The day before the Supreme Court turned the world upside down and overruled Roe last week, it it held that the Second Amendment protects the right of law-abiding people to carry a gun outside the home for self-defense and that New York’s Sullivan law, which makes that virtually impossible for anyone but VIPs, was therefore unconstitutional. Justice Thomas wrote the opinion for the Court in New York State Rifle & Pistol Association v. Bruen. Justice Breyer dissented in an opinion joined by Justices Sotomayor and Kagan.
Justice Alito filed a separate concurring opinion to deconstruct the fog of hysteria emitted in the dissent. I recommend Justice Alito’s concurrence for its entertainment value, which is considerable. Below are a few paragraphs that give a sense of the rest (internal citations and footnotes omitted).
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In light of what we have actually held, it is hard to see what legitimate purpose can possibly be served by most of the dissent’s lengthy introductory section. Why, for example, does the dissent think it is relevant to recount the mass shootings that have occurred in recent years? Does the dissent think that laws like New York’s prevent or deter such atrocities? Will a person bent on carrying out a mass shooting be stopped if he knows that it is illegal to carry a handgun outside the home? And how does the dissent account for the fact that one of the mass shootings near the top of its list took place in Buffalo? The New York law at issue in this case obviously did not stop that perpetrator.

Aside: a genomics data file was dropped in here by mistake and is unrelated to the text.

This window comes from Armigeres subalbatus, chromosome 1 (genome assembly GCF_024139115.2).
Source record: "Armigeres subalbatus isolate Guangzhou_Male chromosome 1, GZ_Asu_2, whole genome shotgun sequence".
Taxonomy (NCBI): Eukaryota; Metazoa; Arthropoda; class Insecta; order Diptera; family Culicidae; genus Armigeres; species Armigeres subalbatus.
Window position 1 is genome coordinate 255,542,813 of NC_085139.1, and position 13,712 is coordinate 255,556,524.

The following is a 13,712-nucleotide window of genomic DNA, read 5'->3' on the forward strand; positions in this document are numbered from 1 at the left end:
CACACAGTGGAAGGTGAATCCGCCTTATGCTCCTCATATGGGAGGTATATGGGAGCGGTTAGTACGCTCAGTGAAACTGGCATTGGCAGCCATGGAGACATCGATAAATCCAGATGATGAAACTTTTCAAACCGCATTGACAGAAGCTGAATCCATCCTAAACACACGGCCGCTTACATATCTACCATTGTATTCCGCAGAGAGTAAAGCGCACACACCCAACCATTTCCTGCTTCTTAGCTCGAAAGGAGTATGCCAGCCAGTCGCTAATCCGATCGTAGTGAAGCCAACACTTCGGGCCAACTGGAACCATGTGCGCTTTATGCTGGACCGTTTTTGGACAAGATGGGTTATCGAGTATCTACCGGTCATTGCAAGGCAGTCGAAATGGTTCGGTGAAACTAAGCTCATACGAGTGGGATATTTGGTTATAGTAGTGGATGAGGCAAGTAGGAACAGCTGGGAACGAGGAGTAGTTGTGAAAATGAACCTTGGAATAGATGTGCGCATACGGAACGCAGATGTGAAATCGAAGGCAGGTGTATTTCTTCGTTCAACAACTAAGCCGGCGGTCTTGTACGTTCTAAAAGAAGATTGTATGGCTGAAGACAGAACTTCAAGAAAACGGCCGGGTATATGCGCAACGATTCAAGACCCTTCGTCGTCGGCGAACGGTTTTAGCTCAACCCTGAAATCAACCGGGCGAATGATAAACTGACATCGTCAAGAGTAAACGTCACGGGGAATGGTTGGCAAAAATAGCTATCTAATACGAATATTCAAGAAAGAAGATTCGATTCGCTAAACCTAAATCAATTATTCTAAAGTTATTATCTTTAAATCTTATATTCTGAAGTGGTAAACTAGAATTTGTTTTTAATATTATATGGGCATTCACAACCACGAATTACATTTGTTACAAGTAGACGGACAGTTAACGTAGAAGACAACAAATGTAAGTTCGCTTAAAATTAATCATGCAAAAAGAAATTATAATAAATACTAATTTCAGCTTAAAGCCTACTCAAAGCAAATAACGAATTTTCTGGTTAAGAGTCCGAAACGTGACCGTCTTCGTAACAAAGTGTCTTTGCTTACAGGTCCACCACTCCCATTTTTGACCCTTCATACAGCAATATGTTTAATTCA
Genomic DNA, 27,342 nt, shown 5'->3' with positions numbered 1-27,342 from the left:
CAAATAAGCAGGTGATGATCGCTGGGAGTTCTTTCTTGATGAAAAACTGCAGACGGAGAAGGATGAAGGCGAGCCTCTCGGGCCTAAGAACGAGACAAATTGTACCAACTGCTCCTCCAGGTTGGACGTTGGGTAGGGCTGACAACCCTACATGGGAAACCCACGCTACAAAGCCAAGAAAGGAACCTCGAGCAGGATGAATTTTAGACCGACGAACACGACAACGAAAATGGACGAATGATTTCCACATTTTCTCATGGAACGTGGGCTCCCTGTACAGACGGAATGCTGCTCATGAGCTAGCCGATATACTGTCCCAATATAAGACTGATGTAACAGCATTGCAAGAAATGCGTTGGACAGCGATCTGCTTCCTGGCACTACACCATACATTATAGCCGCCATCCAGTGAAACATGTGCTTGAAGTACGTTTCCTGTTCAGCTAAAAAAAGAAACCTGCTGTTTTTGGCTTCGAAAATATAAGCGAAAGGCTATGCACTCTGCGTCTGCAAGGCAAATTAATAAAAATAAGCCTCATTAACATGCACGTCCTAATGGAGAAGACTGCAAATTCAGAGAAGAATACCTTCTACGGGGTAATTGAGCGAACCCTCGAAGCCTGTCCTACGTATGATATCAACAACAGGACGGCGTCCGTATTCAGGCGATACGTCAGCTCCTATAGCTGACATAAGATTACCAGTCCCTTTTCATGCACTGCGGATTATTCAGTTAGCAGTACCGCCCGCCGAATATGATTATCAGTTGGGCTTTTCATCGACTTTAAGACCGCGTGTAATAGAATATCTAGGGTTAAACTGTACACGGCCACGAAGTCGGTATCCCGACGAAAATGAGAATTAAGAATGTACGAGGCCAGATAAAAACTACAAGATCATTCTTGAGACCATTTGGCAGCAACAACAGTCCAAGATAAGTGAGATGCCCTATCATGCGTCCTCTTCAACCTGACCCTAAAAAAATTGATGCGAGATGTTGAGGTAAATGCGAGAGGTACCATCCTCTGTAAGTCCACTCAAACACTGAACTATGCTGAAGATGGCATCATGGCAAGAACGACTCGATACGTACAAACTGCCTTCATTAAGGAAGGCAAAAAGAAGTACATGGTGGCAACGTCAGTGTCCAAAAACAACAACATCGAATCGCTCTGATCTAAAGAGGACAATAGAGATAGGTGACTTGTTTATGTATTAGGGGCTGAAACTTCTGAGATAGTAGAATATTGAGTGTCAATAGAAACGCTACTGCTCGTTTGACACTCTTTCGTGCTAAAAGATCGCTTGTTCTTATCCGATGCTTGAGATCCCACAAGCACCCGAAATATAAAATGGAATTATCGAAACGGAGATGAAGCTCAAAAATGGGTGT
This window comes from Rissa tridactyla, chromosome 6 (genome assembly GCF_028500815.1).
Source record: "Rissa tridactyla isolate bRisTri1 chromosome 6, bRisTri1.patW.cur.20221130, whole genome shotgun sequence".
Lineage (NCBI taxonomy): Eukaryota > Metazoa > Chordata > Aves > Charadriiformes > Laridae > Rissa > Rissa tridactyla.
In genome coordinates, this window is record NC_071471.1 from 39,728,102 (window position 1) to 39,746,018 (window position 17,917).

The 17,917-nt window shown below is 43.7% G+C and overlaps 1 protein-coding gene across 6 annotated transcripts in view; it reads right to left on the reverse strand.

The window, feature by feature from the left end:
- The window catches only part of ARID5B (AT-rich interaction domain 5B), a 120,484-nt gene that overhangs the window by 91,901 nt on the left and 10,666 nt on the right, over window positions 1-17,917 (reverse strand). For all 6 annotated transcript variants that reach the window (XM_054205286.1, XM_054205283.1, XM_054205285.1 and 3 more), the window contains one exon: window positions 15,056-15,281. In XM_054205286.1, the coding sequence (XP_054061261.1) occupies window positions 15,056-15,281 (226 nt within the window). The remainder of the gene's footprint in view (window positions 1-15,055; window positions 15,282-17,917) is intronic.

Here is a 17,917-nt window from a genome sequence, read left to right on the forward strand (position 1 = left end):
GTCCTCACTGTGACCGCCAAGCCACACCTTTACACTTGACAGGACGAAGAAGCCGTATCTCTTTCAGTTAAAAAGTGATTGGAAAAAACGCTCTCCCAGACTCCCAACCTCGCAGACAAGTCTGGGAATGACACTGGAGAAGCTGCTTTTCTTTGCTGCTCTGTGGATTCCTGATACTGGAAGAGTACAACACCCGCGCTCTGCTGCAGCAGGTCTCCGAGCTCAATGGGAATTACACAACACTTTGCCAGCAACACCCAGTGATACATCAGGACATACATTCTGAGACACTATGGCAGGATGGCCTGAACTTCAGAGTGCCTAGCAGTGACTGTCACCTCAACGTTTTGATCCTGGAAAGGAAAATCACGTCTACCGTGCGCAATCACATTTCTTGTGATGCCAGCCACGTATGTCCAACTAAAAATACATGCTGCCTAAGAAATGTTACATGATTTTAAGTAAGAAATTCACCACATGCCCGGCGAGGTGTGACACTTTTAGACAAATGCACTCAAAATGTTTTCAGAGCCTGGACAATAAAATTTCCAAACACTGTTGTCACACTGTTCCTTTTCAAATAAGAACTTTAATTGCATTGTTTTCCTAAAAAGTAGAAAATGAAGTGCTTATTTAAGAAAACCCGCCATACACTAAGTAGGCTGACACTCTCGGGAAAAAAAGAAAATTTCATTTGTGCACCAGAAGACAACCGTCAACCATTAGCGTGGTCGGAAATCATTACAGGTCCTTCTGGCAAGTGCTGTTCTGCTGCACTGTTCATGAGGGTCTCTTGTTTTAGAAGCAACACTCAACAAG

What is the relevance of statistics about the use of guns to commit suicide? Does the dissent think that a lot of people who possess guns in their homes will be stopped or deterred from shooting themselves if they cannot lawfully take them outside?
The dissent cites statistics about the use of guns in domestic disputes, but it does not explain why these statistics are relevant to the question presented in this case. How many of the cases involving the use of a gun in a domestic dispute occur outside the home, and how
many are prevented by laws like New York’s?
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The dissent cites the large number of guns in private hands—nearly 400 million—but it does not explain what this statistic has to do with the question whether a person who already has the right to keep a gun in the home for self-defense is likely to be deterred from acquiring a gun by the knowledge that the gun cannot be carried outside the home. And while the dissent seemingly thinks that the ubiquity of guns and our country’s high level of gun violence provide reasons for sustaining the New York law, the dissent appears not to understand that it is these very facts that cause law-abiding citizens to feel the need to carry a gun for self-defense.